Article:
First place teams will have an opportunity to be interviewed for a series on

Get full event details and purchase a ticket to claim your spot.

This Founder is Building a Community for Black Women to Thrive at Work

Millions of women in sub-Saharan Africa make the dangerous and arduous trek to the wells each day, sometimes walking an average of 3.7 miles to access clean and safe water for their families. The powerful idea of women from different tribes banding together to accomplish a goal inspired entrepreneur Krystal Scott to launch a space for professional Black women to connect.

The Well Space launched on International Women’s Day in March 2018 and aims to provide an authentic network of career-driven Black women based on genuine relationship building.

After nearly a year of building the community from scratch, The Well has just reopened the waitlist for women to apply to join the Tribe and launched a new website along with the rollout of new member benefits.

“A lot of what we need to advance in our career can be gotten from our relationship with other people,” said Scott, founder, and CEO of The Well. “It’s really important for Black women to remember that we are a tribe. We are a community.”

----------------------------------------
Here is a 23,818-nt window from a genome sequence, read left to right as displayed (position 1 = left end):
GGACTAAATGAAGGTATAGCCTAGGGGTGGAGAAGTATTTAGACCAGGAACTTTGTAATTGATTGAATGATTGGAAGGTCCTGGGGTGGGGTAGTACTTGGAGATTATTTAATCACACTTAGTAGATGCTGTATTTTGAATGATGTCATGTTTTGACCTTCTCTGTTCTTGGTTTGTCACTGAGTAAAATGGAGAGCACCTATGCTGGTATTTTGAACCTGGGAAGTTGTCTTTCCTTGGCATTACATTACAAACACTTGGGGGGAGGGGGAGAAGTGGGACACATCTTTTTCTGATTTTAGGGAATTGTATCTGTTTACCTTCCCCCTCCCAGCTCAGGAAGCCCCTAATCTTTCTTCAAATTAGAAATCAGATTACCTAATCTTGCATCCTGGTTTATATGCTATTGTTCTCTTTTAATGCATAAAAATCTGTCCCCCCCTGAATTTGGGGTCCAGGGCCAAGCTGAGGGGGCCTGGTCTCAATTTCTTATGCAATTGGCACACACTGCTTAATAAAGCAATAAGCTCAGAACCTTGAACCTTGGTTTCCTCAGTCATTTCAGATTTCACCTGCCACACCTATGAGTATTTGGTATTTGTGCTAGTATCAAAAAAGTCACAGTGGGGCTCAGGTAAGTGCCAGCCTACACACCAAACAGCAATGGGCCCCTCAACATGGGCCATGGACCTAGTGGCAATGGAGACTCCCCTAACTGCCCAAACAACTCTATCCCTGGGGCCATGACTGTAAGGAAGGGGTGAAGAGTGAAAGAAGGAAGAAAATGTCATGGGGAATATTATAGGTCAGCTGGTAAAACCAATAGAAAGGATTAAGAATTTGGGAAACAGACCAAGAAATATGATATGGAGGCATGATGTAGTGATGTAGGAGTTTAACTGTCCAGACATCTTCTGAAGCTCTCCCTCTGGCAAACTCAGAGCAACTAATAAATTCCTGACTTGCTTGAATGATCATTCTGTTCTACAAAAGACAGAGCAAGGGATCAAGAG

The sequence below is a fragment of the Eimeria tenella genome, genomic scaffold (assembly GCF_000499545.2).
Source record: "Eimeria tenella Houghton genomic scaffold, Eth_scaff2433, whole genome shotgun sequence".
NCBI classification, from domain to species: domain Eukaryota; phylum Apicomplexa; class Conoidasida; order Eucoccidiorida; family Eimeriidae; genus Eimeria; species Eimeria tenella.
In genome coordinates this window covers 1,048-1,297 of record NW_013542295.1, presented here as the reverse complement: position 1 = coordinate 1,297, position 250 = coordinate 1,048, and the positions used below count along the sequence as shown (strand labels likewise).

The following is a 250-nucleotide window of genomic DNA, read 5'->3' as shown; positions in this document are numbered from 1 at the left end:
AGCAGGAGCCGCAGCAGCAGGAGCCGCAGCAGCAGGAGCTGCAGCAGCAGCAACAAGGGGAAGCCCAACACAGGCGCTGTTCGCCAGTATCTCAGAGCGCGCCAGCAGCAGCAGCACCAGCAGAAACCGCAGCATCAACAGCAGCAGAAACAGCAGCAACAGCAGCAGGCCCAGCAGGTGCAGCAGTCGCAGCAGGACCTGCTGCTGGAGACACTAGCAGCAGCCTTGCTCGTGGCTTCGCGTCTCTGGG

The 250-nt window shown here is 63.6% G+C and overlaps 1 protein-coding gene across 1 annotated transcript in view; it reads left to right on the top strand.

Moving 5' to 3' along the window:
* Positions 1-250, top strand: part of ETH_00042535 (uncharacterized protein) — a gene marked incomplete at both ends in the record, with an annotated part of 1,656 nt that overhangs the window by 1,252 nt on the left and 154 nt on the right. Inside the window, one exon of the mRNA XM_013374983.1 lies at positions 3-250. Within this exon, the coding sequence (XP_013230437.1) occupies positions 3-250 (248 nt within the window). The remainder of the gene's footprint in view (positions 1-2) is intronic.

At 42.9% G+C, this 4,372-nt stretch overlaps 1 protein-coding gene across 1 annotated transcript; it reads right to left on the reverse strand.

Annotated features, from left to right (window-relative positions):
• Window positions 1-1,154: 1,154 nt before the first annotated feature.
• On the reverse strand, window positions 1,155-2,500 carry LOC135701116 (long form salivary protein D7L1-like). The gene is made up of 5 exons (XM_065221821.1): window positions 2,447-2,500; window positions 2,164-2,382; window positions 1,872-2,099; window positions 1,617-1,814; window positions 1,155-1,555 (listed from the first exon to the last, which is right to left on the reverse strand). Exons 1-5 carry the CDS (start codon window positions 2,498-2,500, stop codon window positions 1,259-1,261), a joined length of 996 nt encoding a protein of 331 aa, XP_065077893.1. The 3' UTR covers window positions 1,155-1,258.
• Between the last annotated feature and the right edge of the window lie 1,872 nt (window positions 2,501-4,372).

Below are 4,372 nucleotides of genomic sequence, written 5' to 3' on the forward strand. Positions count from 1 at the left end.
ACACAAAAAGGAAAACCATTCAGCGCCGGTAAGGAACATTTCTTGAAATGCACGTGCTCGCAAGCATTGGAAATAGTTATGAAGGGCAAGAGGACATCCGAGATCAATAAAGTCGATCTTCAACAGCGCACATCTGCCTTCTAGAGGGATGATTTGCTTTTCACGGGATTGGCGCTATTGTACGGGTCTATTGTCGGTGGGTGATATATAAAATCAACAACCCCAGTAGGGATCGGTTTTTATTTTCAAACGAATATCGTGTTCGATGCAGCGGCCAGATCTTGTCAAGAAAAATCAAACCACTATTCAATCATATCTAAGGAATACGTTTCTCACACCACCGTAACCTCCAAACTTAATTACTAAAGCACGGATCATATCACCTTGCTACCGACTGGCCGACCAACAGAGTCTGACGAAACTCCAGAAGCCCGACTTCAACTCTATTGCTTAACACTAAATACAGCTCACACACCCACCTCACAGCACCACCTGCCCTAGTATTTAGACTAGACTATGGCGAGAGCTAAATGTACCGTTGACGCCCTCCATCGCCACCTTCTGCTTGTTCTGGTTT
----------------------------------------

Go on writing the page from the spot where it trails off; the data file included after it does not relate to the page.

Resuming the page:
The community-based platform will now allow each of its members to create and maintain their own profile on the website with the ability to directly message others. Members will also have access to a directory of The Well members by location and industry.

Other perks include a program featuring discounts and freebies from Black-women-owned brands and a 12-week mentorship program.

“When I first launched, I was thinking about The Well being a coworking space,” recalled Scott. “But, I didn’t want the community to be limited to just a physical space.”

“We’re building that infrastructure as a community for women to meet in an intentional way,” she added.

Since its launch, The Well has hosted a number of networking events in New York City. From happy hours at Ode to Babel–a Black-woman owned bar and lounge in Brooklyn–to Karaoke nights for members. Scott said the focus is on social ways for Black women to meet.

The platform, currently in beta, has just under 200 members across the United States, Spain, and Canada.  The community connects virtually during video meetups, and collaborate daily via email and group messaging. 

Scott—who has a background in public policy and non-profits—sought to create an environment for Black women to thrive at work after her own journey navigating the workforce and finding that she was often the only Black woman in the room.

“It’s really hard to talk to someone who isn’t a Black woman about things that are happening at work because you’re a Black woman,” she said. “There is a shared experience that Black women have in the workplace.”